A biography on New York Attorney General Eliot Spitzer that has just been published, "Spoiling for a Fight: The Rise of Eliot Spitzer," certainly does not fall short of underscoring his successes in taking on investment research conflicts of interest and putting an end to the mutual fund trading abuses, according to a review in USA Today.

However, not everyone sees him as a hero. Many Republicans and business leaders think Spitzer often puts his own ego ahead of others', particularly other regulators', interest.

And the book makes a big point of the fact that Spitzer settled with the powerful Eddie Stern of Canary Capital, one of the biggest mutual fund trading masterminds, instead prosecuting mid-level broker Theodore Sihpol of Bank of America. It was no wonder then, that the jury acquitted Sihpol on 33 counts.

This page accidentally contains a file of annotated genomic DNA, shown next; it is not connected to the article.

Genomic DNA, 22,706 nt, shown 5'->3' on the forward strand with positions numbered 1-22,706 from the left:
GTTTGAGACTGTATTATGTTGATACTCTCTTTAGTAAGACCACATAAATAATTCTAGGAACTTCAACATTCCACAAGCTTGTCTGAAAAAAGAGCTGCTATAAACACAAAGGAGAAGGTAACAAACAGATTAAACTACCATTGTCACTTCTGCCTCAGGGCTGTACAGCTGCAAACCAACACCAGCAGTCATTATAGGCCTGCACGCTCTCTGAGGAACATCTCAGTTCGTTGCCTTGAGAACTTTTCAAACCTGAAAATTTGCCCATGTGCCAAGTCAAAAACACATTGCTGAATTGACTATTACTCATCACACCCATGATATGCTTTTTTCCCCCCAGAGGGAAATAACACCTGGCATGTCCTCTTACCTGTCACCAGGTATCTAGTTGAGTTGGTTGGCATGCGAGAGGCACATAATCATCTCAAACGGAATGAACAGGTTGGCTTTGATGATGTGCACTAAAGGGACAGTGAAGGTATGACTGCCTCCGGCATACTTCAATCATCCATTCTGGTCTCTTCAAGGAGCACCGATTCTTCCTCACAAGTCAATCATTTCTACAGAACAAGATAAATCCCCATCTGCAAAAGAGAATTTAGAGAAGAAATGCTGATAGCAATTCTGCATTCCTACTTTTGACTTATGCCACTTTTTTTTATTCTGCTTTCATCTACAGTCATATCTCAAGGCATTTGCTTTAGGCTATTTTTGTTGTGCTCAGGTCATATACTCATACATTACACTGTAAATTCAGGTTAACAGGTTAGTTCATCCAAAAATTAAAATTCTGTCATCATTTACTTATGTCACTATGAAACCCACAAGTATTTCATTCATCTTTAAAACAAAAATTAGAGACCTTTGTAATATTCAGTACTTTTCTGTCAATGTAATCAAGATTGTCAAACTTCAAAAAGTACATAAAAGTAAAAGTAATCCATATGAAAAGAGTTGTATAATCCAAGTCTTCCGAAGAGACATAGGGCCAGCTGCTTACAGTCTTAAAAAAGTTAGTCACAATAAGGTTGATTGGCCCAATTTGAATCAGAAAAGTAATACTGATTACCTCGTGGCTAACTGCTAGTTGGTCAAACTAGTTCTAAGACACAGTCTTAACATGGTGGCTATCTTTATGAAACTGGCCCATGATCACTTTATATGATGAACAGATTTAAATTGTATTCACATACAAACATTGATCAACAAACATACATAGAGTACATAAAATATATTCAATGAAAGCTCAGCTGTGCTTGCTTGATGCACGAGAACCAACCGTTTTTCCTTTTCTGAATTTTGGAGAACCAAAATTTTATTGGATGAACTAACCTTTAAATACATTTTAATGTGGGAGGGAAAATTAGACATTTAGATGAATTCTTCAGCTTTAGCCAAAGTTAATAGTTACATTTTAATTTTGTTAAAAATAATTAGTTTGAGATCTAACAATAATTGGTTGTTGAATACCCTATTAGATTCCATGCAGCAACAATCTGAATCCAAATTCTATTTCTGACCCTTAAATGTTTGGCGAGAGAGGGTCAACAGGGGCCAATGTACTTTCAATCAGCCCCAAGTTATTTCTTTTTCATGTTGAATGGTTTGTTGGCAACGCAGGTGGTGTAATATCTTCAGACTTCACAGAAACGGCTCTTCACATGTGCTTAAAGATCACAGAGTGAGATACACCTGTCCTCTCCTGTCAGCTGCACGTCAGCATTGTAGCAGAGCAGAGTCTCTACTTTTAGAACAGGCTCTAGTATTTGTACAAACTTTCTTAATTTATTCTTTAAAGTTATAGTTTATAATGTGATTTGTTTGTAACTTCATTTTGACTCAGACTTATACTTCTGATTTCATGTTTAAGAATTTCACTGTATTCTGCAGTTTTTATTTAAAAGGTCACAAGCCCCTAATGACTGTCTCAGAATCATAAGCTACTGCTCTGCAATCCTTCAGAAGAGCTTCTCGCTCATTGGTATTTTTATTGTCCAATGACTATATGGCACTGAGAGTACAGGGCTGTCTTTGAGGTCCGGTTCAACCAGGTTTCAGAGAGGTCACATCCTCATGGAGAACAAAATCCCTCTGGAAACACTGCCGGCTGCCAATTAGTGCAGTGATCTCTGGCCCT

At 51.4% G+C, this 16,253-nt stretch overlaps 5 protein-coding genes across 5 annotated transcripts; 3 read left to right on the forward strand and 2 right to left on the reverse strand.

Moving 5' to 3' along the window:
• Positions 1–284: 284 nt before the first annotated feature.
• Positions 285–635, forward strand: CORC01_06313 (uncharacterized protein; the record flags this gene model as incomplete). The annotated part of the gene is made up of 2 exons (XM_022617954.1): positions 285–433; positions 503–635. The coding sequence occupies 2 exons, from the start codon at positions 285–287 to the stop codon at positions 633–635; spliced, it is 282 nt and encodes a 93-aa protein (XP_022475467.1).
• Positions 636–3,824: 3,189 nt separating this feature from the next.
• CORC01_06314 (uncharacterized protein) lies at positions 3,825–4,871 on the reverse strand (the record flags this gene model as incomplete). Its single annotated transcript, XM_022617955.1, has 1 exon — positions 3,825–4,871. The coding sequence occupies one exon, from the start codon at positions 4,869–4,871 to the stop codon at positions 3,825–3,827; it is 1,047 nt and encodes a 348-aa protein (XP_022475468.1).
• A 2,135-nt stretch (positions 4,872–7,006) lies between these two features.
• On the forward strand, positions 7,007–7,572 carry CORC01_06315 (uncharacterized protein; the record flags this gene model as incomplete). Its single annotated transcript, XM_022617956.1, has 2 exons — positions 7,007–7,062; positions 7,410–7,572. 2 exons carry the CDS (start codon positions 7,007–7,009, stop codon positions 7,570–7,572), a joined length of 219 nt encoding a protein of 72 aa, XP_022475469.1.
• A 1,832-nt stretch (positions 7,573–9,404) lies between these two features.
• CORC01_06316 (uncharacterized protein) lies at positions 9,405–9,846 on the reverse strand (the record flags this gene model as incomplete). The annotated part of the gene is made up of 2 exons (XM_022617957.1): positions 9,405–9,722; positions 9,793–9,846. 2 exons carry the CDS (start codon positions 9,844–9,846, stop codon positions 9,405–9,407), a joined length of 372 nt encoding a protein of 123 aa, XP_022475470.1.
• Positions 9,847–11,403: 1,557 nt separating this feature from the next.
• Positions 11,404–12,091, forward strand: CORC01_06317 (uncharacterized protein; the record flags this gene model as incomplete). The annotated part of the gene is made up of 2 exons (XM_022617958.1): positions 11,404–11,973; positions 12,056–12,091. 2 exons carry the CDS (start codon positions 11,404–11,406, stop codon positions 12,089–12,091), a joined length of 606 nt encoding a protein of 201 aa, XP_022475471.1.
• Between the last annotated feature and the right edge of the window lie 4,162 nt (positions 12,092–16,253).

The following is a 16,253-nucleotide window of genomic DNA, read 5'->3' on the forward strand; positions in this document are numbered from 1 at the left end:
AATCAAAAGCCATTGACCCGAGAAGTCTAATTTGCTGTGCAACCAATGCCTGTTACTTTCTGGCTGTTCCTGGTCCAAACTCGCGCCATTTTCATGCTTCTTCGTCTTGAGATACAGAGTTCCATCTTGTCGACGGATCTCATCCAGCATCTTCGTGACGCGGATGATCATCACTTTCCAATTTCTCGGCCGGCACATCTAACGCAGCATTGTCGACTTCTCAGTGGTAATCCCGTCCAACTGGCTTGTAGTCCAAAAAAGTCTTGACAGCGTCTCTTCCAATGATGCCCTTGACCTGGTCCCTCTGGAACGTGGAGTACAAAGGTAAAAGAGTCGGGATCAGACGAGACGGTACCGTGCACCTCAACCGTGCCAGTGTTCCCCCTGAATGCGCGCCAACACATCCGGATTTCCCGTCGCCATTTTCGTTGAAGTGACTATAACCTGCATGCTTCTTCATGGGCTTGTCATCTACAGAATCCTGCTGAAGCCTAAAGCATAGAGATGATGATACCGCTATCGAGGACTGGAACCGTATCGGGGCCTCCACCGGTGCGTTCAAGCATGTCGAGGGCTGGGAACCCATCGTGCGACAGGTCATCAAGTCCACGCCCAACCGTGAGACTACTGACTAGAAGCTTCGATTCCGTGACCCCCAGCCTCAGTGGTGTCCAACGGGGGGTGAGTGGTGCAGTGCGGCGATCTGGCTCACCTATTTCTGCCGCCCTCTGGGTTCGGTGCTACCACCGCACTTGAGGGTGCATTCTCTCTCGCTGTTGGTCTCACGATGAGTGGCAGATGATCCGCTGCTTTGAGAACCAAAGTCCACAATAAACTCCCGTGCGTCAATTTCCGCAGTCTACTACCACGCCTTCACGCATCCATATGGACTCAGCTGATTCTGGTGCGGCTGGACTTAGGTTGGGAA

It's also been said that Spitzer has bullied executives and members of Congress into voting with or agreeing with him.

Although author Brooke Masters, a reporter with the Washington Post, allows members of Spitzer's office to give their own version of events, the reviewer believes the order in which Master unveils situations makes their refutations sound like political spin. Given Spitzer's certain long political future ahead, the tone of the book, the reviewer writers, will impact future Spitzer biographies to come.

The staff of Money Management Executive ("MME") has prepared these capsule summaries based on reports published by the news sources to which they are attributed. Those news sources are not associated with MME, and have not prepared, sponsored, endorsed, or approved these summaries.

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